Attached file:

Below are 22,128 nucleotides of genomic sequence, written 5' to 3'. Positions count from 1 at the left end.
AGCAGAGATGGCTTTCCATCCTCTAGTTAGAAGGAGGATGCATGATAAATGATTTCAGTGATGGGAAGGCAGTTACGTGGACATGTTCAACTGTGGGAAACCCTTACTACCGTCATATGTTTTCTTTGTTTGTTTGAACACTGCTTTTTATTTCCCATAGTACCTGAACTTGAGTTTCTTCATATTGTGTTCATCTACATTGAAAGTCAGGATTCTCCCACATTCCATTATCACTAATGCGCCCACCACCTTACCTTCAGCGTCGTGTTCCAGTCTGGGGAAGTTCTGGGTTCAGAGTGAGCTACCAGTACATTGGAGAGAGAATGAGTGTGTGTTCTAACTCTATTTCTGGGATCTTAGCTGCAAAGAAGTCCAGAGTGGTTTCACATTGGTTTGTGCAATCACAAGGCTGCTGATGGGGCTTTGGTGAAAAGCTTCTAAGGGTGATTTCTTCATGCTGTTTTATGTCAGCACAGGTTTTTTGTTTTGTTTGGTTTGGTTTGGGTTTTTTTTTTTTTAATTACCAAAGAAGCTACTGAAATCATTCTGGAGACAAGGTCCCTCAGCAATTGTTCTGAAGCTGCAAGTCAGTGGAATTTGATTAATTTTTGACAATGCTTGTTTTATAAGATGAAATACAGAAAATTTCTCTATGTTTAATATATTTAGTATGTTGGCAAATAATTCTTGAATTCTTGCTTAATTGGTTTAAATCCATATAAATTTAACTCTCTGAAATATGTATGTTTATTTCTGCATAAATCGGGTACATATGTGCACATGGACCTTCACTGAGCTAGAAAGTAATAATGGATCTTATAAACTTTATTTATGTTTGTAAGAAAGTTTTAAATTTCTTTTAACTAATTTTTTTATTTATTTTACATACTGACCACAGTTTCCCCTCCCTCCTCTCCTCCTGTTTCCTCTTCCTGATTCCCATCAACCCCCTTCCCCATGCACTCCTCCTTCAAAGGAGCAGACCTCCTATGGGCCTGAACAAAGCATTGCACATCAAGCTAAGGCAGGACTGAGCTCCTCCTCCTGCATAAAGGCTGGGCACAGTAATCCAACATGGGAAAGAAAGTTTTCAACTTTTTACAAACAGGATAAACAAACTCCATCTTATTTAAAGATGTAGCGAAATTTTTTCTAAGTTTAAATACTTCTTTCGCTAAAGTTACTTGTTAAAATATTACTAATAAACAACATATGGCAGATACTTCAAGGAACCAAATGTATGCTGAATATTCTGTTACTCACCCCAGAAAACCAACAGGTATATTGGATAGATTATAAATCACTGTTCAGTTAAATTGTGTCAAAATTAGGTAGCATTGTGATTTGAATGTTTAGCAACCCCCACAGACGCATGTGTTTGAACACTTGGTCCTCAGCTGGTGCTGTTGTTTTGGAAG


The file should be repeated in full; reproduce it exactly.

Below are 22,128 nucleotides of genomic sequence, written 5' to 3'. Positions count from 1 at the left end.
AGCAGAGATGGCTTTCCATCCTCTAGTTAGAAGGAGGATGCATGATAAATGATTTCAGTGATGGGAAGGCAGTTACGTGGACATGTTCAACTGTGGGAAACCCTTACTACCGTCATATGTTTTCTTTGTTTGTTTGAACACTGCTTTTTATTTCCCATAGTACCTGAACTTGAGTTTCTTCATATTGTGTTCATCTACATTGAAAGTCAGGATTCTCCCACATTCCATTATCACTAATGCGCCCACCACCTTACCTTCAGCGTCGTGTTCCAGTCTGGGGAAGTTCTGGGTTCAGAGTGAGCTACCAGTACATTGGAGAGAGAATGAGTGTGTGTTCTAACTCTATTTCTGGGATCTTAGCTGCAAAGAAGTCCAGAGTGGTTTCACATTGGTTTGTGCAATCACAAGGCTGCTGATGGGGCTTTGGTGAAAAGCTTCTAAGGGTGATTTCTTCATGCTGTTTTATGTCAGCACAGGTTTTTTGTTTTGTTTGGTTTGGTTTGGGTTTTTTTTTTTTTAATTACCAAAGAAGCTACTGAAATCATTCTGGAGACAAGGTCCCTCAGCAATTGTTCTGAAGCTGCAAGTCAGTGGAATTTGATTAATTTTTGACAATGCTTGTTTTATAAGATGAAATACAGAAAATTTCTCTATGTTTAATATATTTAGTATGTTGGCAAATAATTCTTGAATTCTTGCTTAATTGGTTTAAATCCATATAAATTTAACTCTCTGAAATATGTATGTTTATTTCTGCATAAATCGGGTACATATGTGCACATGGACCTTCACTGAGCTAGAAAGTAATAATGGATCTTATAAACTTTATTTATGTTTGTAAGAAAGTTTTAAATTTCTTTTAACTAATTTTTTTATTTATTTTACATACTGACCACAGTTTCCCCTCCCTCCTCTCCTCCTGTTTCCTCTTCCTGATTCCCATCAACCCCCTTCCCCATGCACTCCTCCTTCAAAGGAGCAGACCTCCTATGGGCCTGAACAAAGCATTGCACATCAAGCTAAGGCAGGACTGAGCTCCTCCTCCTGCATAAAGGCTGGGCACAGTAATCCAACATGGGAAAGAAAGTTTTCAACTTTTTACAAACAGGATAAACAAACTCCATCTTATTTAAAGATGTAGCGAAATTTTTTCTAAGTTTAAATACTTCTTTCGCTAAAGTTACTTGTTAAAATATTACTAATAAACAACATATGGCAGATACTTCAAGGAACCAAATGTATGCTGAATATTCTGTTACTCACCCCAGAAAACCAACAGGTATATTGGATAGATTATAAATCACTGTTCAGTTAAATTGTGTCAAAATTAGGTAGCATTGTGATTTGAATGTTTAGCAACCCCCACAGACGCATGTGTTTGAACACTTGGTCCTCAGCTGGTGCTGTTGTTTTGGAAG